Wednesday 18 July 2018

INM challenge to watchdog to be heard today

Independent House, Talbot Street, Dublin
Independent House, Talbot Street, Dublin
Shane Phelan

Shane Phelan

The High Court will today hear a challenge by Independent News & Media (INM) to the decision by the corporate watchdog to seek the appointment of inspectors to the company.

The President of the High Court, Mr Justice Peter Kelly, has observed that, if successful in the judicial review, INM would deal “a knockout blow” to the application by the Office of the Director of Corporate Enforcement (ODCE).

The ODCE made the application last month following a year-long investigation into various corporate governance issues at Ireland’s largest media group.

In an affidavit, ODCE director Ian Drennan expressed concern that the company’s affairs may have been conducted in “an unlawful manner” and “for an unlawful purpose”.

He also had concerns that certain actions had taken place that were unfairly prejudicial to some shareholders in INM.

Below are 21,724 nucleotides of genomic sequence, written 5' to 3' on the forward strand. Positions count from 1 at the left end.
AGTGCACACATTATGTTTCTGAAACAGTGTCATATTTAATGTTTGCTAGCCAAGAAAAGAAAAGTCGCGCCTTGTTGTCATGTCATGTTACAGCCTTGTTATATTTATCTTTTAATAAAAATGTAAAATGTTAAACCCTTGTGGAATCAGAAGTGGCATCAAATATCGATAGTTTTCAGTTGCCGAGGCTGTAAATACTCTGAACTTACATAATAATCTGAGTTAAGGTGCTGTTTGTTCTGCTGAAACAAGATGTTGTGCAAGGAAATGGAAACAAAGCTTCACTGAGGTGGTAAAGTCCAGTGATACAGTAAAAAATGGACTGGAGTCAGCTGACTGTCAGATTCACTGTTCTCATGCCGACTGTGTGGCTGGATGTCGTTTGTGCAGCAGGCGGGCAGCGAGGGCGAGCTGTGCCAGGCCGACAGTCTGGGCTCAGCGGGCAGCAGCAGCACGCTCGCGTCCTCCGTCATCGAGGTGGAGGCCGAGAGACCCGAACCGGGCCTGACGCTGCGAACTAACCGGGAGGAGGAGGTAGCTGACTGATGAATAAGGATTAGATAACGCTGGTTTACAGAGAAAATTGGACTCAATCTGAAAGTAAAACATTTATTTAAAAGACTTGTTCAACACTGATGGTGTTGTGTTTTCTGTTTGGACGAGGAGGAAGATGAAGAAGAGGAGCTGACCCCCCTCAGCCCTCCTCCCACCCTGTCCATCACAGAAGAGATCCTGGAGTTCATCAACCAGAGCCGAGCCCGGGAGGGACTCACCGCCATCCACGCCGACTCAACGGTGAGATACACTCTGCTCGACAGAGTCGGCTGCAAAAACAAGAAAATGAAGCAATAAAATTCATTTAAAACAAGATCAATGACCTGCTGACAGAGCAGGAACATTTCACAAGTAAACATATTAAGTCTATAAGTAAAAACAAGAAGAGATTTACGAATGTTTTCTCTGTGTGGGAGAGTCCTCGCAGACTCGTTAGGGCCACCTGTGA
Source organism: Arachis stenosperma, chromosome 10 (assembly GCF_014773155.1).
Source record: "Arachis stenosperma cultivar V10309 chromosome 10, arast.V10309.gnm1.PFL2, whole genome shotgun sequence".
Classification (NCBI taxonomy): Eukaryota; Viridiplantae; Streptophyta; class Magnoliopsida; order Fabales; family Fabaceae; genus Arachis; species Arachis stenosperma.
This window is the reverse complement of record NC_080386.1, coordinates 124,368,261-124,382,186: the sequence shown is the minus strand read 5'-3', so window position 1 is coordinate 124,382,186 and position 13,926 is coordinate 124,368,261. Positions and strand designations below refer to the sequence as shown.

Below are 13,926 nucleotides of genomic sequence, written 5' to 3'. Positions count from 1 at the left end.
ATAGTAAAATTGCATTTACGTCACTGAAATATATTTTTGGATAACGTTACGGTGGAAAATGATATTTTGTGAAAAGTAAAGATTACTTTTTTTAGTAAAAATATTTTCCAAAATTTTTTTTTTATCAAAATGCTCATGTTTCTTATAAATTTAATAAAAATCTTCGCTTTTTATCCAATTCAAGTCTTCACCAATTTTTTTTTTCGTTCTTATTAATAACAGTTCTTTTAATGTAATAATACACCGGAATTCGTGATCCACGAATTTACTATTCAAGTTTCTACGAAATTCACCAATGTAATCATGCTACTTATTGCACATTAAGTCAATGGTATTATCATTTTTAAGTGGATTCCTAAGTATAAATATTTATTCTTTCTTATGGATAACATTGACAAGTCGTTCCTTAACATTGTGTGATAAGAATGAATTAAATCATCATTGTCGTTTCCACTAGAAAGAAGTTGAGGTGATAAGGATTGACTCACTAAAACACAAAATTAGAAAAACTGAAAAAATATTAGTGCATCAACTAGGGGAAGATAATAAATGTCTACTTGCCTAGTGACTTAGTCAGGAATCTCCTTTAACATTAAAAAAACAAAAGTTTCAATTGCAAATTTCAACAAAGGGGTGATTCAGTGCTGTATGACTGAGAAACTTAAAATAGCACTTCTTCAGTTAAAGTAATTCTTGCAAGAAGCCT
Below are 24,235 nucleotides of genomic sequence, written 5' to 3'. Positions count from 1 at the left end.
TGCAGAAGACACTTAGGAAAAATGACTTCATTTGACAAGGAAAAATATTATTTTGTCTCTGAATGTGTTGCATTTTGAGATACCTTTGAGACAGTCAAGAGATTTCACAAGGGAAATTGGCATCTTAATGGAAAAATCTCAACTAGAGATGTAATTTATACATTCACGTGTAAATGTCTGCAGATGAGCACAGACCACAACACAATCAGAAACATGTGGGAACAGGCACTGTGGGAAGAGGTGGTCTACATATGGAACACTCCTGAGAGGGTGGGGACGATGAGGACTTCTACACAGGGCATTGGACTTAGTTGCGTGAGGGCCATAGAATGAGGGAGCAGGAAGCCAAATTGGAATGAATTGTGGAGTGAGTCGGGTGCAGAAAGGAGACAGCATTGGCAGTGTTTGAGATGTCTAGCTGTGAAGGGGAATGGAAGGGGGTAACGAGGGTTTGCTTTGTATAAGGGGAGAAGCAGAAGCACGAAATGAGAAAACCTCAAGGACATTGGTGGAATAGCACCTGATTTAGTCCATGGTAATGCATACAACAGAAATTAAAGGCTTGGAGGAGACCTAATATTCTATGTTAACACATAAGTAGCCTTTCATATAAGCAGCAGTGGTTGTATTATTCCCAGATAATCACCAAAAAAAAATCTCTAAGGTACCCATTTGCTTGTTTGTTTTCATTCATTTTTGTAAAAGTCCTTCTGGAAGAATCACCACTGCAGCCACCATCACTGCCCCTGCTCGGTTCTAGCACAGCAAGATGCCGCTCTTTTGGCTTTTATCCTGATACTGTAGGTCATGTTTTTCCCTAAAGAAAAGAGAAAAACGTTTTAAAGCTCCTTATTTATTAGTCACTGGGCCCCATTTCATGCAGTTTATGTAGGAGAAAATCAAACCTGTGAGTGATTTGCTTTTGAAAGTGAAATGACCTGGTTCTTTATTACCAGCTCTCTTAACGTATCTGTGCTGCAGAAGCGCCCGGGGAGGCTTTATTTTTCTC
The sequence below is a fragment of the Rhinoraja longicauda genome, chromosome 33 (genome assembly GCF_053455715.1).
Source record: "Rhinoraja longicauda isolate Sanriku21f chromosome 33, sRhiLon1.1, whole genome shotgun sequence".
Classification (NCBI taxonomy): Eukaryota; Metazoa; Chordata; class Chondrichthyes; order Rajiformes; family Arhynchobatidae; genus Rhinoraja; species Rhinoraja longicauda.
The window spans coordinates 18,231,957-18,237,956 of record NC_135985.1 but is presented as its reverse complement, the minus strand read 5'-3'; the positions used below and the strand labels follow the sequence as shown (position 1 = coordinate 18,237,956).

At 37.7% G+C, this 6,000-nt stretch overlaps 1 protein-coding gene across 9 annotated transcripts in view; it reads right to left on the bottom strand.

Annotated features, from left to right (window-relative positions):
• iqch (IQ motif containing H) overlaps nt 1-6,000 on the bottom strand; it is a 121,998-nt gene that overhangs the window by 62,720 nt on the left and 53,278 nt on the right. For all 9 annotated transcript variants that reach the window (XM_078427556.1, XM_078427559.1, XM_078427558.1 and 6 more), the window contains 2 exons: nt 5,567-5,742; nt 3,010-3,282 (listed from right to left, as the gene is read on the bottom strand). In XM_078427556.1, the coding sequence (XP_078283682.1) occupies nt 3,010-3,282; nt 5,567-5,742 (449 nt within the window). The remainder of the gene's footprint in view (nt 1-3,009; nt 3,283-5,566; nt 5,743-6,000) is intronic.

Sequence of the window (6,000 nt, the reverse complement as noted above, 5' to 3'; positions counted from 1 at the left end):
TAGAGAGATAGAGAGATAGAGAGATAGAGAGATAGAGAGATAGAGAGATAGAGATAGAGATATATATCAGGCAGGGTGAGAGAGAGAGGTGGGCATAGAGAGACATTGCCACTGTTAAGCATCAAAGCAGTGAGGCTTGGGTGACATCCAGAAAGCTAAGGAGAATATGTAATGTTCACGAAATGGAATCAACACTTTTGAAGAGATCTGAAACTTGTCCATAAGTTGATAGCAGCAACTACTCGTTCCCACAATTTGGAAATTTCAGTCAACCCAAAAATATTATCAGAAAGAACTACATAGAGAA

The ODCE fears the range of “potentially unlawful conduct” that may have taken place within the company is “extensive” and that there are “compelling public interest” grounds for inspectors to be appointed.

Central to the applications are concerns about a major suspected data breach at the company in 2014, concerns that “inside information” may have been passed to INM’s largest shareholder Denis O’Brien, and whistleblower complaints in relation to the proposed deal for INM to buy Newstalk and a proposed success fee associated with the sale of INM’s shares in an Australian media group.

However, in the judicial review proceedings, INM is set to argue it should have been given notice of the ODCE's intention to seek inspectors, as well as an opportunity to make submissions before the application was brought.

INM will also argue its rights to fair procedures and natural and constitutional justice were breached.

In an affidavit filed with the High Court, INM non-executive director Dr Len O’Hagan said the company was not afforded an opportunity to address specific matters which Mr Drennan says are a cause of concern.

He said he believed a number of Mr Drennan’s concerns were based on a misunderstanding or an incomplete understanding of important facts and that “incorrect statements” by Mr Drennan were damaging to INM.

Dr O’Hagan observed that Mr Drennan had said the decision to seek the appointment of inspectors was not taken “lightly or precipitously”.

The INM director said this averment made the decision by the ODCE not to afford INM an opportunity to address concerns or to make submissions regarding the necessity for the appointment fo inspectors all the more difficult to understand.

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